CQMS M J McLear (277) from Cowley in Oxfordshire, had been in the Regular Army for 23 years, and was serving with 2 Bn South Wales Borderers when he was captured on 8 June 1940 at Sigy-en-Bray , north of Rouen. McLear escaped on 14 July – he says while being taken to work but what he doesn't mention in his report is that he escaped with Cpl D Ritchie (322). McLear says that he went from Sigy, via Saint-Lucien to Rouen on 13 September, while Ritchie gives their leaving date as 28 August, and says that they had been sheltered in Saint-Lucien by the maire up until that point, and that he drove them to Rouen in his car. McLear says that he crossed the demarcation line at Saint-Aignan on 28 September, and on to Chateauroux, where he was arrested and sent to Marseille (18 Oct), Ritchie saying that they arrived on 23 October.
McLear simply says he left Marseille on 26 December by train for Perpignan with five companions, crossing the Pyrenees on foot, and after internment at Figueras, Cervera and Miranda (27 Dec – 22 Jan 41), was released and repatriated.
Sgt Robert Lonsdale (278), from Netherton Colliery in Northumberland, was the observer of 107 Sqn Blenheim R3916, which crash-landed near Airaines (Somme) on 10 July 1940. The pilot, P/O J P North-Lewis, was captured but Lonsdale and gunner Sgt B R George got away. They obtained civilian clothes and food, and walked to Tully, where they were joined by three RA ORs – Sgt I T Hughes (155) (later to escape to North Africa), Sgt A J Cole (178 ) (later passed by the MMB and repatriated) and Bdr Miles (no info) - and continued to Oisemont, where Lonsdale (at least) was captured by a German soldier. Note that Hughes version is rather different from here to Chateauroux, and names Lonsdale's gunner as Bryn Thomas.
On 26 July, Lonsdale escaped from a lorry taking him and some French POWs, jumping out a few miles east of Oisement. He crossed the Seine a few miles east of Nantes, and then the Loire “about mid-way between Blois and Orleans” and on to cross the demarcation line near Chabris on 11 August. He walked to Chateauroux (where I'm guessing he was arrested) (and where Hughes says that he and Cole met Lonsdale again), and travelled from there with some British soldiers, via Toulouse to Agde (15 Aug). He was tranferred to Fort Saint-Jean on 18 October, and says he left Marseille for Spain on 26 December with four (sic) companions.
Sgt John Hugh Wyatt (280), from Christchurch in Hampshire, was the rear gunner of 49 Sqn Hampden P1347 (Hodges), returning from Stettin in the early hours of 4 September 1940 when they got themselves lost and ran out of fuel. F/O Lewis Hodges (345) ordered his crew to bale out, which the radio operator and observer did but Wyatt's intercom had come out, and he was still on board when Hodges crash-landed his aircraft near Saint-Brieuc in Brittany.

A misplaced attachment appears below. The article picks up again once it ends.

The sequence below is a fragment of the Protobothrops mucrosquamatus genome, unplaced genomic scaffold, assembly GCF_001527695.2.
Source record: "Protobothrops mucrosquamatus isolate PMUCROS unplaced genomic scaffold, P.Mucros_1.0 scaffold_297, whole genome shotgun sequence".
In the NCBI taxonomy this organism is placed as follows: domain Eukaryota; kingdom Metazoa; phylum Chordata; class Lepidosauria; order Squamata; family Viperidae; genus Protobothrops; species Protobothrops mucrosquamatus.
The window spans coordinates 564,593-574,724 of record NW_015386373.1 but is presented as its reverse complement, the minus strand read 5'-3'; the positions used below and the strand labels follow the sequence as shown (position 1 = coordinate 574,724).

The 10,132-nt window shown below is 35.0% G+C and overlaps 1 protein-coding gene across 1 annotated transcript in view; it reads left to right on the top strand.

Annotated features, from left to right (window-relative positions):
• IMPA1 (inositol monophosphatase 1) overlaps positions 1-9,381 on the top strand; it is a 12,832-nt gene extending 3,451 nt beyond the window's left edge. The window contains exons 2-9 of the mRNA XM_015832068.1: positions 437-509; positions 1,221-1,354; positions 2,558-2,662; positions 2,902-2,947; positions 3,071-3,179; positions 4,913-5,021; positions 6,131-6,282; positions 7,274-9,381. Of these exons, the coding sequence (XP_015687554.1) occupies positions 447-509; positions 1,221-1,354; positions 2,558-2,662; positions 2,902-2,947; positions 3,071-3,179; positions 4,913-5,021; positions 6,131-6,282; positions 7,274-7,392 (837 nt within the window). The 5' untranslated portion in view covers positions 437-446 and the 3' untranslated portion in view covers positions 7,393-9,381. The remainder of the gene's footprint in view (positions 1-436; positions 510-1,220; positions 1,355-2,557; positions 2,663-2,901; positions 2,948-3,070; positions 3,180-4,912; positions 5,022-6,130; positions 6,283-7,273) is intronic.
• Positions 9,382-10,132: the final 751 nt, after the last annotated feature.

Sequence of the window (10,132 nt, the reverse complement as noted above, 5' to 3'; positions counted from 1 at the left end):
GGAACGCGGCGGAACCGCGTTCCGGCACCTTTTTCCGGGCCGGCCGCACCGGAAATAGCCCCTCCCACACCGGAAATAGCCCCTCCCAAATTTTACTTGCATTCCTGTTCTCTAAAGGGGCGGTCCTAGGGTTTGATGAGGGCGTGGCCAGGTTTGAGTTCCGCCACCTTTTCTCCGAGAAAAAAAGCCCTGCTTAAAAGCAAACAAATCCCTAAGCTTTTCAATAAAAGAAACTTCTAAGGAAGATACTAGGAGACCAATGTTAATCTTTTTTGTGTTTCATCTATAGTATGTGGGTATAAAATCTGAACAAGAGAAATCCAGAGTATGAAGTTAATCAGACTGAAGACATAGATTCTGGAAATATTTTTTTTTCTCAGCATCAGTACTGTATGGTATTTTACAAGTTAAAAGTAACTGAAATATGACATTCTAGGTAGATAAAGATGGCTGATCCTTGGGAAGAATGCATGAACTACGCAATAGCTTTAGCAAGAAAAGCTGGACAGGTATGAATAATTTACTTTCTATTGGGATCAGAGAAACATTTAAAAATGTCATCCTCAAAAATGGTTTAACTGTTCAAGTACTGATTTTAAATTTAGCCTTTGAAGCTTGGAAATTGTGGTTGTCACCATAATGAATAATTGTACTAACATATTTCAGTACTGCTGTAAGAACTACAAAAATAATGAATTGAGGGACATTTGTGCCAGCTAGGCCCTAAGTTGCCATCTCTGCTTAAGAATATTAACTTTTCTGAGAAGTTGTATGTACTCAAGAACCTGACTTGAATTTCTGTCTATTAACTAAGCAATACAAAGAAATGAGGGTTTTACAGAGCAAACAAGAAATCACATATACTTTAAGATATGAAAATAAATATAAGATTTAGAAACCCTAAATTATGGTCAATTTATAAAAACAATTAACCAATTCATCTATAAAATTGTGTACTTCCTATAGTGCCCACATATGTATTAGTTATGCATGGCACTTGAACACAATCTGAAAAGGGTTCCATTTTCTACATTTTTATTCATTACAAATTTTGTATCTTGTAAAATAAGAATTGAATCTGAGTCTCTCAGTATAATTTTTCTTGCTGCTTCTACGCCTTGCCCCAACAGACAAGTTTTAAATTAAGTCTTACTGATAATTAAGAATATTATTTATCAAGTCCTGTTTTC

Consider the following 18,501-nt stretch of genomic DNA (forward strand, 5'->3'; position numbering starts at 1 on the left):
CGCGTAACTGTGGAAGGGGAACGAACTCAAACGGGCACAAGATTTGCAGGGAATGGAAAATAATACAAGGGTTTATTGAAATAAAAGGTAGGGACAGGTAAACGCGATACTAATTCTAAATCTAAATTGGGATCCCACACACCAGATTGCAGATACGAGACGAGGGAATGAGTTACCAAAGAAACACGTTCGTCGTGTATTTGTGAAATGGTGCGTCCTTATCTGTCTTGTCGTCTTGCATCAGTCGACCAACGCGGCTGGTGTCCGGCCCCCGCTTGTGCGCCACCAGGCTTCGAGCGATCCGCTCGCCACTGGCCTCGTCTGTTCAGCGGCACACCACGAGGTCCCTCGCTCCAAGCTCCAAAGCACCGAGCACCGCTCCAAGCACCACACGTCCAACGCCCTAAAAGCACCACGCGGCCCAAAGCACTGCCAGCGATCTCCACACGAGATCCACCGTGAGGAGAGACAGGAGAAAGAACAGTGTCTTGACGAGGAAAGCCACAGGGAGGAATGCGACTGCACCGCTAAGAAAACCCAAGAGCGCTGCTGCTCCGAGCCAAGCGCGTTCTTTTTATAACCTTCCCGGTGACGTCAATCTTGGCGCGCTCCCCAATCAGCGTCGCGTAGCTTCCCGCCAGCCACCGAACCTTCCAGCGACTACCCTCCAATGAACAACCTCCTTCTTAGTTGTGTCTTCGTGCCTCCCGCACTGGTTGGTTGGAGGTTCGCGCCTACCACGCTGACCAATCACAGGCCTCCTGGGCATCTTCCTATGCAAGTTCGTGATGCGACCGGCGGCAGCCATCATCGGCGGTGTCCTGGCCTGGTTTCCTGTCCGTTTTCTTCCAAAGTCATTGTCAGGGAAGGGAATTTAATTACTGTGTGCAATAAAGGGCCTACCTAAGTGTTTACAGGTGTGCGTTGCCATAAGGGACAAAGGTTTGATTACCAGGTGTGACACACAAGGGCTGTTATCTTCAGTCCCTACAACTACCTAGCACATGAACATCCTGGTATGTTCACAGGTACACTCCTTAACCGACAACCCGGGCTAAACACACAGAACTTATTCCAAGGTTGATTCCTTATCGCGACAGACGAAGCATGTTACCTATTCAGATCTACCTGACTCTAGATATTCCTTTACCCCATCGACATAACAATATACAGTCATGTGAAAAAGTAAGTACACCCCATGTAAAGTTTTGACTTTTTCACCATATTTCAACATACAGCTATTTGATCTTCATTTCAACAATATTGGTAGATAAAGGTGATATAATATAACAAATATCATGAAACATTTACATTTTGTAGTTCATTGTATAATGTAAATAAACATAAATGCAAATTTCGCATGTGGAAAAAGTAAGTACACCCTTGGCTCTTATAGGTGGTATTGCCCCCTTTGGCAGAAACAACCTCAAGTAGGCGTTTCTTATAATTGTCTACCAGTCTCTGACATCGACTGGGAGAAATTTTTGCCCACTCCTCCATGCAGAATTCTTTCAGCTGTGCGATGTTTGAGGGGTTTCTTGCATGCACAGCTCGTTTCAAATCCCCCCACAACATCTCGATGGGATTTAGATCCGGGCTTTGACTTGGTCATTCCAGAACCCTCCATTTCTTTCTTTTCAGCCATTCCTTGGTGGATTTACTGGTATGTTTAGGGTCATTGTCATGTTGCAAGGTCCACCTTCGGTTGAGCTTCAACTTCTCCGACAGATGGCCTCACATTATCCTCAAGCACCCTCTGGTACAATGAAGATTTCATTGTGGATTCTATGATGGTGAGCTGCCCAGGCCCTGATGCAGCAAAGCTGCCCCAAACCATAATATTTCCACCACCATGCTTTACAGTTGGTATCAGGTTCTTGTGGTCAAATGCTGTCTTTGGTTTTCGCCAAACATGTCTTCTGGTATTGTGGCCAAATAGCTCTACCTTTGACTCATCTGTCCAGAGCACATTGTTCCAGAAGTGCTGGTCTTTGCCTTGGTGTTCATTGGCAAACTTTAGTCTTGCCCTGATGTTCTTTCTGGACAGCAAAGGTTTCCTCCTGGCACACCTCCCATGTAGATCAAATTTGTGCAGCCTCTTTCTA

Wyatt reports that he and Hodges destroyed all maps, papers and secret instruments, and released their two carrier pigeons before setting off across the fields. They obtained civilian clothing four days later, and on 25 September, crossed the demarcation line a few miles north of Poitiers. They went on through Chateaurault and Toulouse to Bagneres-de-Luchon (1 Oct) where they were arrested by French police. They were interned at Montferran, and then Fort Saint-Jean, Wyatt escaping from Marseille on 26 December with Instone (268), Lepper (269), Jackson (275) and McLear (277) – he doesn't mention Lonsdale . See Chapter ** for more details of Wyatt's evasion with Hodges as far as Marseille.
There is only Instone's book for details of their crossing into Spain and subsequent arrest and detention. He says that he found a guide, a shifty-looking man called Jules, and they took a late night train to Perpignan, arriving there very early the following morning. They then took a taxi to a spot just short of Cerbère, and with Jules leading the way, set off over the mountains, with a view of Port Vendres and the sea on their left as they climbed. They crossed into Spain that evening, and the following morning, were a few miles north of Figueras (Instone says they had just passed a village called Ceret), and were walking along a road when they were stopped and arrested. They were locked in a cell, and that afternoon, driven to Figueras, where they joined a number of British soldiers they had known at Fort Saint-Jean, all hopes of an early repatriation fading at this point. They spent eleven days at Figueras before being taken by train to Cervera, where condition were even worse than Figueras, and next day, taken on to the concentration camp at Miranda de Ebro. They were held at Miranda until 9 March before finally joining a party of twenty-five men being taken to the British Embassy in Madrid, and then on to Gibraltar. Instone (268), Lepper (269), Jackson (275), McLear (277), Lonsdale (278) and Wyatt (280) all l eft Gibraltar by sea for Belfast on 4 April 1941.
While almost everyone complained about the atrocious conditions of the various Spanish prisons they were held in, it should be remembered that Spain was at that time probably the poorest country in Europe, and still trying to recover from a vicious civil war. Conditions at Miranda however, whilst still grim, were generally regarded as better than the civilian prisons. It might also be worth noting that réseau Bourgogne organiser Georges Broussine, who had experience of both, reported that conditions in French civilian prisons were even worse.